A. Y.: ‘Temperature dependence of commondtter I-V and collector breakdown voltage characteristics in AlGaAs/GalnAs
HBTs grown by MBE: IEEE Electron Device Lett., 199213, pp.
11
557-559
substrate, resulting in a singlemode waveguide at 514nm
wavelength. The sample was coated with a 0.15- thick S O ,
layer to prevent contamination of reactive ion etch (RIE)
equipment with the sodium present in Corning 0211 glass.
Indexing term: Integrated optics, Wavelength division multiplexing
A new compact integrated optical tap and multiport power
divider is provided. A four-port device is made in a glass
substrate and is tested at 514nm wavelength.
Introduction: Waveguides with circular grating have potential
applications in making integrated optical circuits. Circular
grating surface emitting lasers have been recently demonstrated [I-31. In this Letter, we report the realisation of the
fist integrated optical circular grating tap power divider. The
motivation behind this work was to achieve a small size stackable device capable of extracting a s m a l l fraction of the signal
light and distributing this light in several waveguides. Such a
device has applications in, for example, signal processing and
optical computing.
I/
1528/1/
Principle and structure: Fig. 1 shows a schematic view of the
circular grating tap power divider. The device consists of a
central circular waveguide connected to four tapered waveguides, and a circular grating concentric with the central
waveguide. The input light is directed perpendicularly onto
the surface of the grating. The grating couples the light into
the central waveguide. Light propagates in the central waveguide and distributes into the tapered waveguides. The output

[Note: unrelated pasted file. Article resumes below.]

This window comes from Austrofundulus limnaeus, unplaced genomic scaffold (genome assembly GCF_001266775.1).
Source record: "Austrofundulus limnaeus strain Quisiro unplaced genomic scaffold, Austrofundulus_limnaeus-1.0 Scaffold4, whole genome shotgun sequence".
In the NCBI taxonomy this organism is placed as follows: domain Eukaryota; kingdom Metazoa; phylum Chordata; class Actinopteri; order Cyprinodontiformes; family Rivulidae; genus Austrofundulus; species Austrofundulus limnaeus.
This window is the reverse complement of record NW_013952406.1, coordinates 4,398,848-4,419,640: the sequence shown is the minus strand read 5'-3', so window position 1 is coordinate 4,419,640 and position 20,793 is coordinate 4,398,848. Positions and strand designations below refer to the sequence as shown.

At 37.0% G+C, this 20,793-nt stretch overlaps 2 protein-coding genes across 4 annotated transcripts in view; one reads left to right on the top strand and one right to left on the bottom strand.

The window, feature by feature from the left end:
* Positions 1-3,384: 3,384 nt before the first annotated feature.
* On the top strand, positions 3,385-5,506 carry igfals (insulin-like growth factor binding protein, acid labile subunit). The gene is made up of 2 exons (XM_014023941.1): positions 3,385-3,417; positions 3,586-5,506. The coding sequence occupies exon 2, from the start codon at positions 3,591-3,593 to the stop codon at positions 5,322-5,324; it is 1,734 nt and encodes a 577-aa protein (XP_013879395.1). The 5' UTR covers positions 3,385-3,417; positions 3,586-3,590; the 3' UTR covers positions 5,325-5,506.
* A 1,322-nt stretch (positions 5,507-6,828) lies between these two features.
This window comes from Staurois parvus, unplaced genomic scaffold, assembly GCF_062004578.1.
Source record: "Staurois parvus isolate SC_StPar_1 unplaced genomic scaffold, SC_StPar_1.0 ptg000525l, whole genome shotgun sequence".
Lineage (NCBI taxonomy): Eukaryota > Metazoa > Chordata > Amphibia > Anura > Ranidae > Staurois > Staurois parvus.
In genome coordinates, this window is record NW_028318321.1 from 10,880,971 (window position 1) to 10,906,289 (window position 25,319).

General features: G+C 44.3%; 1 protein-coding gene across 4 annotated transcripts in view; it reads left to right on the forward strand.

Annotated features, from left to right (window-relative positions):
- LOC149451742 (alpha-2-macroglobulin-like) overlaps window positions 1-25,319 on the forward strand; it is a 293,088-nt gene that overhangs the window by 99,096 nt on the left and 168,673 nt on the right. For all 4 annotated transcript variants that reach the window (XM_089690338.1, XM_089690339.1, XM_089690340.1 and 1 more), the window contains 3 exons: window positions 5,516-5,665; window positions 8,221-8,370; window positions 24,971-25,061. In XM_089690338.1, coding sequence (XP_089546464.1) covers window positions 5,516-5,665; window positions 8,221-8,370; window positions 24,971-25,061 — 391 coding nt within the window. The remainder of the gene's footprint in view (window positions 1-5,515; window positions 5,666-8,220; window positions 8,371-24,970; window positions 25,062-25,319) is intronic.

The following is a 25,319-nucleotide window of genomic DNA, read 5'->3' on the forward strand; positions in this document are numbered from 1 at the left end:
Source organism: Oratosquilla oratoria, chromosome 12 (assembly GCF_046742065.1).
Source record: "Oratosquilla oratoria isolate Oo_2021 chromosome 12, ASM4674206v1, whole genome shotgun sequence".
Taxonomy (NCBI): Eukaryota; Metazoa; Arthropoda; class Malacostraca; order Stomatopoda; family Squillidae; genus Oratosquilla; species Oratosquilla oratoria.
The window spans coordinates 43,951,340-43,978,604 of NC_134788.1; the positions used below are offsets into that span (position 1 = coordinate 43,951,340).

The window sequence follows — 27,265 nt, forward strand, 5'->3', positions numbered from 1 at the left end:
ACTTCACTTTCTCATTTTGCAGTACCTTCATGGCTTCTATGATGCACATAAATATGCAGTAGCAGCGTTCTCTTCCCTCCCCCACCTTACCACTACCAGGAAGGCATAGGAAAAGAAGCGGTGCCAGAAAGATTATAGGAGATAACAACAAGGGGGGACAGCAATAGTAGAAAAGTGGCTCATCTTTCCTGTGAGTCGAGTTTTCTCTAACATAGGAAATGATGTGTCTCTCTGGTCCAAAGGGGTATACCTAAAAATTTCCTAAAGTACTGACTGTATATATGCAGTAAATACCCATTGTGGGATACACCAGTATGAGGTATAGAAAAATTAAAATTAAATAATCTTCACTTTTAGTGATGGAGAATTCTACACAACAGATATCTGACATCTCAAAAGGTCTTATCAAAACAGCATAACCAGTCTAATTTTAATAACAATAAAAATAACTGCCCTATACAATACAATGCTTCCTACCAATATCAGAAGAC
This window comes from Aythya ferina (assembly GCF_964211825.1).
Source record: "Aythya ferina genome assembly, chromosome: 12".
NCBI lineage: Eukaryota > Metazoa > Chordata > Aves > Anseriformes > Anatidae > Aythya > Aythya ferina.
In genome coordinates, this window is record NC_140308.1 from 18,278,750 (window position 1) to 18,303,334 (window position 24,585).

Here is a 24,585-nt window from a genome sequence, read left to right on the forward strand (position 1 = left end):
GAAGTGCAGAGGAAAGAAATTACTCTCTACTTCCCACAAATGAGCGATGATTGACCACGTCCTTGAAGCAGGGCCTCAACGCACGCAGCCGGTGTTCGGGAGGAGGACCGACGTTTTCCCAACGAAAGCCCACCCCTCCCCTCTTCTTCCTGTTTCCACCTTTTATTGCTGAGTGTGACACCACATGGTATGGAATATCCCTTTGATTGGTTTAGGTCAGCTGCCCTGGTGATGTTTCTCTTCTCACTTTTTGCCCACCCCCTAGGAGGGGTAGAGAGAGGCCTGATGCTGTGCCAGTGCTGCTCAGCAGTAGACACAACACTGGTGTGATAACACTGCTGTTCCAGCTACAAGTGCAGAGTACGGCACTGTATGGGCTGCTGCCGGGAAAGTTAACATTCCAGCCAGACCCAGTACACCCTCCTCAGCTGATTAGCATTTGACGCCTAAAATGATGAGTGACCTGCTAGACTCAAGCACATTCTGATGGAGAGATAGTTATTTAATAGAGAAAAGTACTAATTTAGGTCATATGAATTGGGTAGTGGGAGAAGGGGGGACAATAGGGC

light intensity from the ports depends primarily on the coupling etliciency of the grating, the central waveguide radius, and
the input width of the tapered waveguide. To tap only a small
fraction of the signal tight, the grating should be shallow
and/or the grating period should be slightly different from the
ideal coupling condition at the signal light wavelength. In this
work, 514 nm was selected as the operation wavelength.
Fabrication: A slab waveguide was made by potassium ion
exchange [4] at 400°C for 15min in a Corning 0211 glass
ELECTRONICS LETERS
5th August 1993 Vol. 29 No. 16
Fig. 1 Schematic diagram of circular grating tap power divider
The sample was then coated with a 300A aluminium layer
and a PMMA photoresist. The circular grating with 0.36pm
period and 300pm diameter was written in PMMA by a
focused ion beam lithography. The period of the grating was
chosen to be 7% larger than the ideal coupling period. T h e
grating was etched by RIE in the aluminium layer (using
BCI, : He gas mixture) and then in glass (using CF, : 0, gas
mixture). The grating depth was 0.1 pm. A thin layer of aluminium was defined by a liftoff technique to pattern the fourport structure on the sample. RIE using CF, : 0, gas mixture
was again used (with aluminium as a mask) to etch 1 pm the
slab waveguide and create the central and tapered channel
waveguides. Finally, aluminium was removed. Fig. 2 illustrates an optical microscope photograph of the fabricated
device. The diameter of the central waveguide was 1mm. T h e
1417